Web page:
The Cornish Pasty
This Cornish pasty page brings you something very special that a lot of people deny the existence of - the pasty tree! Here you see one that survives to this day in a garden somewhere near Hayle, and it usually bears a fine crop of pasties .....
Pasty crop on an orchard tree in a private garden
(at a secret location near Hayle)
This photograph, taken 14 June 2007, may be the only way for Visitors to see such a tree because when I was a boy, I took a Visitor into Father's orchard to show him the pasties on the pasty trees and he said he couldn't see them at all - see HERE! Many other Visitors have told me the same thing since.
Anyway, here is the proof, they d'say that seeing is believing, so look at this photo .....
This tree has about 60 pasties (some are round the back of the tree) AND ALSO THREE COCK PASTIES - can you spot them? Tip - they are larger than the hen pasties and hang th'other way round.
Note the proximity of engine houses from the old tin and copper mines - there would have been more pasty trees in the vicinity when the mines were working.
Pasty trees have a long cropping season and this kept the local miners and their families in food for most of the year. Fishing and farming also sustained them. Land clearance for other crops eventually led to the demise of the wild pasty tree (see HERE).
The over-clearance of the original pasty forest was the reason why Scilly and Cornish gigs went to Mexico in the first place (the Mexican connection is described HERE).
The same tree in flower
The pillar plant can be grown close to the pasty tree as a companion plant because it is a co-pollinator where bees are involved. Normally, the tree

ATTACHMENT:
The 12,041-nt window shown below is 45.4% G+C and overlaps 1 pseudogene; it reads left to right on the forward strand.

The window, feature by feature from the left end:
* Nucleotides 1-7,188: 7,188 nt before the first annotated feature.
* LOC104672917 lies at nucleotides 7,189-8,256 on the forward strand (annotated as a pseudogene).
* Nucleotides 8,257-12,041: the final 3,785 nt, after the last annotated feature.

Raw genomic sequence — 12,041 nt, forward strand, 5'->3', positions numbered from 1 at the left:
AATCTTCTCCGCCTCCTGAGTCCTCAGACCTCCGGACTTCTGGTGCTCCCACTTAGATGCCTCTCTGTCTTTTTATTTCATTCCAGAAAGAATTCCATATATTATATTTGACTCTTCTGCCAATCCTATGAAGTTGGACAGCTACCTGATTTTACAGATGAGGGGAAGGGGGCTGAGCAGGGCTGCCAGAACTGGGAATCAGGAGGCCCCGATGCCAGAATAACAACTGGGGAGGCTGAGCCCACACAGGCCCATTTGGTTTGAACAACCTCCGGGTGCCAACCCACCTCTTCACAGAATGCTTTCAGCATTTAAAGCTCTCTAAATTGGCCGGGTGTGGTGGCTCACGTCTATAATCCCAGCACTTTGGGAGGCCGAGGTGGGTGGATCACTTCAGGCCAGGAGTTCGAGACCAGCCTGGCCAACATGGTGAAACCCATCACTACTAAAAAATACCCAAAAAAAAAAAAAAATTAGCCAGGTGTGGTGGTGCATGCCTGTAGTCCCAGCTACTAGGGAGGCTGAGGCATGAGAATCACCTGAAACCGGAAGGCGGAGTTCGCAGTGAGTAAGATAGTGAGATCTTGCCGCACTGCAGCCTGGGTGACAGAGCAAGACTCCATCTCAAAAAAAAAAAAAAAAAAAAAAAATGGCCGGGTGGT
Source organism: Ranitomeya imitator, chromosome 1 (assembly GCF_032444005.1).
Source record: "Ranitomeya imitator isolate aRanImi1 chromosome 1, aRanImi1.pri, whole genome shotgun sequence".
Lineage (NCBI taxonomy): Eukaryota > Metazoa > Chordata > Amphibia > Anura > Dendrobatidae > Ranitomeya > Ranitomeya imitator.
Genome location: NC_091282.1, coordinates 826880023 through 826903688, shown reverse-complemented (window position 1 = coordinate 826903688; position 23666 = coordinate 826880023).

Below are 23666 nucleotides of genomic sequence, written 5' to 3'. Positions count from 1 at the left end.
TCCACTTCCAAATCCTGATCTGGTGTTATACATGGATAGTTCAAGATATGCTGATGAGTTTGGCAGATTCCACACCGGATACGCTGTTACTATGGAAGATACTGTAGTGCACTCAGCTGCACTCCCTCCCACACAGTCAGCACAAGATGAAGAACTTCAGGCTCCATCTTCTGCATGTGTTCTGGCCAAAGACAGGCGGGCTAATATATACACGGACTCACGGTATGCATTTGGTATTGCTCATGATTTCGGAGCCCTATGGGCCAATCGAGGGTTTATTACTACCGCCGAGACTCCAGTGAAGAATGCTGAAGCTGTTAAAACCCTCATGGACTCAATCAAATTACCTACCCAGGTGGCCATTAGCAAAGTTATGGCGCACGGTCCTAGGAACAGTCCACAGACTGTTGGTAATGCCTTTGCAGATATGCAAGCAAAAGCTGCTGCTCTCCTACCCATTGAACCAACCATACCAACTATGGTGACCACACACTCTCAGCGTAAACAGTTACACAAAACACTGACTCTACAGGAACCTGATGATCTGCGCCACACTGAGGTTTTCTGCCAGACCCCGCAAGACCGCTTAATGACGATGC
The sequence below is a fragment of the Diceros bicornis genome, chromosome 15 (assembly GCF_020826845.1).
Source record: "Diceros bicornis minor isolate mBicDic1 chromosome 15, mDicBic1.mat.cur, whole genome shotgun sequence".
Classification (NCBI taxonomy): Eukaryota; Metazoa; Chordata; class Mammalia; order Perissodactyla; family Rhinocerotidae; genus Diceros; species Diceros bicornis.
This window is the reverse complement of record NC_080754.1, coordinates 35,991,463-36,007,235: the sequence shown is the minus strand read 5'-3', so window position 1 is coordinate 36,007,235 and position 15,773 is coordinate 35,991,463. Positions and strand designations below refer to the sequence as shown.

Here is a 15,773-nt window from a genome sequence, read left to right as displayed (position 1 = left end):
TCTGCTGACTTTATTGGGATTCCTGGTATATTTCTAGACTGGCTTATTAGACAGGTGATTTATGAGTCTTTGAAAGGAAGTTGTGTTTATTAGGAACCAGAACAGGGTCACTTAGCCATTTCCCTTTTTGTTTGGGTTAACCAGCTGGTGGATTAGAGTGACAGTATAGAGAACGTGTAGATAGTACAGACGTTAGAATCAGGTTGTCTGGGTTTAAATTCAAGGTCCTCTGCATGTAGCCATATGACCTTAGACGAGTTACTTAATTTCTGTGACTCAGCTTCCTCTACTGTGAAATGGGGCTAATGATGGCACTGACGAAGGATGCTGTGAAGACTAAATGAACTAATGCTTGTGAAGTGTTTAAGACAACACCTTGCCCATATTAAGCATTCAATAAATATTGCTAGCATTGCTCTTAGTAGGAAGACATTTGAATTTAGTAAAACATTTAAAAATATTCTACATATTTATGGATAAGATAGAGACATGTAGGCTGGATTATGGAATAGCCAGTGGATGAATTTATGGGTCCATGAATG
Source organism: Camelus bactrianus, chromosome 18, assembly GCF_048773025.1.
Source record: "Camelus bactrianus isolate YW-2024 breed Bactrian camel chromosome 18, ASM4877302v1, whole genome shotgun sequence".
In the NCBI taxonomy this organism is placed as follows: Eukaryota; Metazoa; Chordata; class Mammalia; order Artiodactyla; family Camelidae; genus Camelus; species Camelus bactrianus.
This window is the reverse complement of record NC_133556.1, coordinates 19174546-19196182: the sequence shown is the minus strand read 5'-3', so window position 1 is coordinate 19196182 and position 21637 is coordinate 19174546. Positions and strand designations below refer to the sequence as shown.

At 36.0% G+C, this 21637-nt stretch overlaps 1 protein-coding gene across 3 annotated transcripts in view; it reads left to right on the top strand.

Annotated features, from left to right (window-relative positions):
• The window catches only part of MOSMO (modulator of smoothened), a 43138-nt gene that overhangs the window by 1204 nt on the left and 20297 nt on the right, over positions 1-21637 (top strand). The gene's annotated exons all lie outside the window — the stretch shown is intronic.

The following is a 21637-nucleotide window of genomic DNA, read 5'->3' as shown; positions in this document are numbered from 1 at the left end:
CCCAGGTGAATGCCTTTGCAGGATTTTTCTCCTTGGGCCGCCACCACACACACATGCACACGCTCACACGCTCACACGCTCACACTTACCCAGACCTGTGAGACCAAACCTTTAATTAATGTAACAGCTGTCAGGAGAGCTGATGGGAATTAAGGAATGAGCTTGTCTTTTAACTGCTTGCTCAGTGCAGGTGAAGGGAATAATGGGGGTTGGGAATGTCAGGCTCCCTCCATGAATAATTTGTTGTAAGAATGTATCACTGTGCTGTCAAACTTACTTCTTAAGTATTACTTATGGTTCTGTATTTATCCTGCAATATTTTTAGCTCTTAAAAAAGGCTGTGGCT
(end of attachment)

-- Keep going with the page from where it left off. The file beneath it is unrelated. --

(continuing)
In former times, the pasty trees were mapped for local reference .....
Reproduced by permission of Ordnance Survey
on behalf of The Controller of Her Majesty's Stationery Office.
© Crown copyright. All rights reserved. Licence number 100047373.
Map of the Trelissick area of Hayle, Cornwall
Scale 1:2,500 Dated 1878
The map doesn't show tree types in th'other hedges .
Field 127 was where Father's house was built later, it was a random grove of native trees, probably the last remnants locally of the original pasty forest. You can see a single Mexican Pillar Plant in it.
At Meadowside, there was a plantation. This was a regular, planted pasty orchard. They had more pillar plants than us. That explains why I sometimes had to pollinate the trees by hand (see HERE).
Running east from the farm is the famous Pasty Avenue, sometimes called Pasty Walk.
Similar symbols are used on modern maps: rounded for deciduous trees and spiky for coniferous trees.
Also, about the pasty tree .....
True pasty maintained by only a few families in CORNOUAILLES - Kernev-Veur. (see Mr Henry "Oggy" Trelissick's learnéd treatise - in draft form - HERE).
Now you d'know far more than maybe you ought about our Cornish pasty .....